How many issues can be put to the Australian people for votes in a single year? This is a key question for the referendum to recognise First Australians in the Constitution that Tony Abbott wanted to have in 2017.
If Malcolm Turnbull holds the election around September next year, and wins, he will be under pressure to have the promised plebiscite on same-sex marriage as soon as possible, which would presumably be early 2017. But that would push the Indigenous referendum further out, likely to the following year.
Abbott had hoped the vote might be on the 50th anniversary of the May 27, 1967, referendum that gave the federal government power to make laws for Aborigines in the states – although he admitted this timetable looked tight. Everything is taking a long time.
It would be unwise to hold the two votes together. One is a plebiscite; the other a constitutional referendum (with its much more demanding requirements for success). The Indigenous issue would be a complicated debate. Both issues would face “no” campaigns – with the “no” constituencies probably overlapping to an extent. Campaigning simultaneously in favour of them would be difficult.
If the Indigenous referendum has to be put off until 2018 it then starts, yet again, to be out in never-never land, one step from never-ever land. Remember that Labor in 2010 promised a vote on this before or at the 2013 election, and the history goes back way further.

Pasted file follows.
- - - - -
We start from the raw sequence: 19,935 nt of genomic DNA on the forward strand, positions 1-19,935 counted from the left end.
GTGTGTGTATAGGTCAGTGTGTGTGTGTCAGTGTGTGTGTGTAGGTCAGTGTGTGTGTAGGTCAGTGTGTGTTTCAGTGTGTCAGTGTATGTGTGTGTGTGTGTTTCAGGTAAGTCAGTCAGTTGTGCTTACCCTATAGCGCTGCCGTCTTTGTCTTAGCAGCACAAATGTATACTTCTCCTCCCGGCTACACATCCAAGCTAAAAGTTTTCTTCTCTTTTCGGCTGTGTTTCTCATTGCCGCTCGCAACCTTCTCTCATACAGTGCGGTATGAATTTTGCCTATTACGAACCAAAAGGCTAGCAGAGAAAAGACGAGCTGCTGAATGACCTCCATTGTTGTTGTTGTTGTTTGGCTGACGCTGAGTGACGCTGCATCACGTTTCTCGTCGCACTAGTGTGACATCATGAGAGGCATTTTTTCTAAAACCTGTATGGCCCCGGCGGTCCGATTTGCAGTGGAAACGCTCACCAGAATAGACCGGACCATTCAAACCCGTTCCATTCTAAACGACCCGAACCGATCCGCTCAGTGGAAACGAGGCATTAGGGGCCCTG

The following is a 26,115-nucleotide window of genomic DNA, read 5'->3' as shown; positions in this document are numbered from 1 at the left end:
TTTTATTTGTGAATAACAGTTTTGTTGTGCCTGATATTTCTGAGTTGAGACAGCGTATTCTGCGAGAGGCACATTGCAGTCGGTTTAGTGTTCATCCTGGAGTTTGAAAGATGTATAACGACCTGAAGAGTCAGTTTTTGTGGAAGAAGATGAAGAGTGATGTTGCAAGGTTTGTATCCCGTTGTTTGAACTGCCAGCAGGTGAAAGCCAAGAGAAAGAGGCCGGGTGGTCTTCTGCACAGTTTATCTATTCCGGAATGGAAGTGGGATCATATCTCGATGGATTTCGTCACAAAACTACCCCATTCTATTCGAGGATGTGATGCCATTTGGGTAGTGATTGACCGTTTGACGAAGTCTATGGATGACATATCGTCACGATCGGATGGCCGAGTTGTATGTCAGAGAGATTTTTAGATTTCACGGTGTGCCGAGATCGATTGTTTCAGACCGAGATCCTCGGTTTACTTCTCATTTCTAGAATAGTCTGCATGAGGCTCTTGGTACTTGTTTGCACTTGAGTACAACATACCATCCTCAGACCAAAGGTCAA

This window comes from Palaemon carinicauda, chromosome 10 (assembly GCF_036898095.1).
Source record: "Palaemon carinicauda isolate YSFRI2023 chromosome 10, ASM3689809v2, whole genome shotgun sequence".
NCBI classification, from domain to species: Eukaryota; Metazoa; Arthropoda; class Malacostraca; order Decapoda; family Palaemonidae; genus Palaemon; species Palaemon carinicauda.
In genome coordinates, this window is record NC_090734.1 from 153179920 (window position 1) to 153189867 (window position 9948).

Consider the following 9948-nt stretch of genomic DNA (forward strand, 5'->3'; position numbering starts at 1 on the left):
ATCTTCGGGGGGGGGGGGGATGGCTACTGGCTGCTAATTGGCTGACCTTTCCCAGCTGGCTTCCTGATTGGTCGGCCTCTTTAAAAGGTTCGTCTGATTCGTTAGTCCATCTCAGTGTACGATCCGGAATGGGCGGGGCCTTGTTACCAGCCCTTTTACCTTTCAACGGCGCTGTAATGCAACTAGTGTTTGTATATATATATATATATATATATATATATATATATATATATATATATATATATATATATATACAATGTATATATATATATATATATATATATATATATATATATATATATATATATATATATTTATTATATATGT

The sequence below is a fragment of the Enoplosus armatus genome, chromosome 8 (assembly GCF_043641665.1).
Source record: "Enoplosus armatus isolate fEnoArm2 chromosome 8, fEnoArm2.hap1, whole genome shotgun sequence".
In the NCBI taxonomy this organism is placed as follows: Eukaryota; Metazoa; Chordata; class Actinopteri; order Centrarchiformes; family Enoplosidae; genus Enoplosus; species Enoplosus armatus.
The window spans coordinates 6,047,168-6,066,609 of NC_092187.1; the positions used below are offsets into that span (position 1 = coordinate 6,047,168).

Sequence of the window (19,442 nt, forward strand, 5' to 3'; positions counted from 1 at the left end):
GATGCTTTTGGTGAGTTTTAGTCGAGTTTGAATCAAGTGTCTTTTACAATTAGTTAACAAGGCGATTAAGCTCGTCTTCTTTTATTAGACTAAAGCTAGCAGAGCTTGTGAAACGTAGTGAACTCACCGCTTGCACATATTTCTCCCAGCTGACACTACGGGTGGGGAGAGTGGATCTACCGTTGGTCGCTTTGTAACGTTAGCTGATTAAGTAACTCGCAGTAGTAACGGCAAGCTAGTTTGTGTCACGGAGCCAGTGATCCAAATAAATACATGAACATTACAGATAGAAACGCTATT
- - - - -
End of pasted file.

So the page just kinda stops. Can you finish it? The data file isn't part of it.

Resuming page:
The same-sex marriage plebiscite is only one obstacle facing the Indigenous referendum which, as things stand, is now confronting serious and increasing problems.
Malcolm Turnbull has yet to set out his views. We can expect comments from him very soon. Whatever he says, he is unlikely to have Abbott’s strong personal commitment to the referendum, though he might be a better facilitator and advocate.
An announcement from Turnbull and Opposition Leader Bill Shorten is imminent on the membership of the Referendum Council. This is set to be co-chaired by Pat Dodson and Mark Leibler – who co-headed Labor’s expert panel on the issue. That panel produced a report proposing a new section in the constitution declaring:
The Commonwealth, a state or a territory shall not discriminate on the grounds of race, colour or ethnic or national origin.
The council will oversee an extensive community consultation process – which will include a specific strand of consultation within the Indigenous community – and will work on recommendations for the question to be put at the referendum.
The notion of constitutional recognition seems such a simple proposition for which to win support. Abbott used to talk about “completing” the constitution. But it gets more complicated all the time.
The hope is that the more discussion and education there is, the greater the likelihood of people coming together. In fact, things seem to be working the other way.
Divisions continue to sharpen between those who say the change should not go beyond recognition and those – including a majority of Indigenous voices – who want it to include an anti-discrimination provision.